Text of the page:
Cable tray fill rate NFPA70

According to NFPA 70 Clause 392.9, the following definition can be read ;
- 392.9 Clause (B) Multiconductor Control and/or Signal Calbes only- a ladder or ventilated trough cable tray ----> cable fill rate of such tray is defined as less than 50%
- 392.9 Clause (D) Solid bottom cable tray- Multiconductor control and/or Signal cables only ---> cable fill rate of such tray is defined as less than 40%

In my thinking, solid bottom type ( such as instrument Duct ) is capable of having a little higher fill rate than ladder tray case which have 'rungs' with another occupancy inside ladder tray.

Could anyone please let me know why a ladder type tray fill rate is higher than solid bottom case ?
Thanks a lot in advance.
Jasoncha. . .
This argument has gone on for years. I've attached a paper by Newton Instrument Co. suggesting that Article 392.9(B) not be applied. You can tell by its date no one is listening ! I believe the dispute goes on because many Government and Manufacturing organizations like OSHA, FEMA, NEMA, NEC, to name a few, are involved.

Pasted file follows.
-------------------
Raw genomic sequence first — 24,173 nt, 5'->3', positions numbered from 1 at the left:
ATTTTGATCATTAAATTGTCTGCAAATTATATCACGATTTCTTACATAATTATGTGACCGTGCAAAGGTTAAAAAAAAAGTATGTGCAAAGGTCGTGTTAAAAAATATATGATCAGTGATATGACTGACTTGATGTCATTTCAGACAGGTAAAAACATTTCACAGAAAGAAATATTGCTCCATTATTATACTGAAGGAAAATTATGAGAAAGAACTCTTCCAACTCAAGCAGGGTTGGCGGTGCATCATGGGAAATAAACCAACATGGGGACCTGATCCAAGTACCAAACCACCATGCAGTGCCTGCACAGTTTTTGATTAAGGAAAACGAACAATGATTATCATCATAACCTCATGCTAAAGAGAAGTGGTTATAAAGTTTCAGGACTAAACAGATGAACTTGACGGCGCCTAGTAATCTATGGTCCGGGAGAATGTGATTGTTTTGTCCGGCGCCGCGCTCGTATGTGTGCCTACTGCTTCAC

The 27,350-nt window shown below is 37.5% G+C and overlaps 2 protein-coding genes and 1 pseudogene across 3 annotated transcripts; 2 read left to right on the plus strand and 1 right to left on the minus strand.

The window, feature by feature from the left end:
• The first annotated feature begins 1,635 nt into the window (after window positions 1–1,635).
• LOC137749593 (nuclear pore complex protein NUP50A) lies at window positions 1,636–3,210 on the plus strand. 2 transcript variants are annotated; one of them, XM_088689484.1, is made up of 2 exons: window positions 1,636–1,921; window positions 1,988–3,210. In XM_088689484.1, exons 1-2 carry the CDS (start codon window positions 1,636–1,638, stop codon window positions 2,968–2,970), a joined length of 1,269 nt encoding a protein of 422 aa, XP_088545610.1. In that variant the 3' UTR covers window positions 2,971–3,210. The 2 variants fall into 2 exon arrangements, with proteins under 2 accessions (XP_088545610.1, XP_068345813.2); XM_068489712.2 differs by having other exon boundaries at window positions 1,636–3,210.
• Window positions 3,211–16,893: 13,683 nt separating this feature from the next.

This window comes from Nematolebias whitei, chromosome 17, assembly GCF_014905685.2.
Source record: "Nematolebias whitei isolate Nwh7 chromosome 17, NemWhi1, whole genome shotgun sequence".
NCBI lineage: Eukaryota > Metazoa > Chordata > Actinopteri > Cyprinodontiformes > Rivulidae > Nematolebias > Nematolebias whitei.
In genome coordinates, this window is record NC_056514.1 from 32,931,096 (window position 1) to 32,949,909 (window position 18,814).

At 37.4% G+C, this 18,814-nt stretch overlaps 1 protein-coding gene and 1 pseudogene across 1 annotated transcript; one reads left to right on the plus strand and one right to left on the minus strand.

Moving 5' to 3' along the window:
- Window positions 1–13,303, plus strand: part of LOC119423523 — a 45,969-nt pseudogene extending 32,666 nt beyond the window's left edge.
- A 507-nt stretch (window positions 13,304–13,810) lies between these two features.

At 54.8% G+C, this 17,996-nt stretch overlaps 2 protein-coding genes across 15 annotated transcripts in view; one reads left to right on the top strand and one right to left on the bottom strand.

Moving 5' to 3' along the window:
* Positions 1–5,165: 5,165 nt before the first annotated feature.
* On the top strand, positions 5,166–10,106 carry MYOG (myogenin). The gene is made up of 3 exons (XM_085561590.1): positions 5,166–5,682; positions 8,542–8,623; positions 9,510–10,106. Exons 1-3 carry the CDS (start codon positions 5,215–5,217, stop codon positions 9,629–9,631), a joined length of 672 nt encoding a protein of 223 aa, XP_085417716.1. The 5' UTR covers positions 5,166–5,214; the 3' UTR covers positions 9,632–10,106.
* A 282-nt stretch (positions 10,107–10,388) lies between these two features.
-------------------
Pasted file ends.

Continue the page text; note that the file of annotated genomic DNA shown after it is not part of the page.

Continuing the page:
Regards, Phil Corso


My two cents:
The solid bottom tray does not allow for the same level of conductor cooling thus the less than 40% rating.
Seems odd to me also, but I'm not the rulemaker.
I've seen several tray fires, often caused by way over filled trays, and not pretty.
But, Clauses 392.9(B) and 392.9(D) refer to Multiconductor Control and/or Signal Cables only ! Not conductors or wires carrying significant heat-producing currents.

Regarding your experience, I never witnessed a cable-tray fire, but I did investigate a situation where many thermal-couple wires melted in a 4" steel conduit. No, not because of current, but because it was too close to a 12" steam-line that had no insulation. The plant's designers were sure they met the "it doesn't meet the need for costly insulation" requirement !

Yep, same LNG plant I talked about earlier on this forum! I'm sure many of you have heard the phrase M.T.B.F., Mean-Time Before-Failure . Well, in a report I actually wrote, M.B.T.F. stood for Mean-Time-Before-Flare !

You all might find this next tidbit interesting. I was assigned to this plant for a 3-month start-up. Knew it would take 5 months... but was there for 7-years, yes, years! !
Phil Corso
BTW, if any of you younger forum participants want to learn about real plant experiences I urge you to search this forum's Archives for "BITE Stories", which stands for, "Believe It, True Event".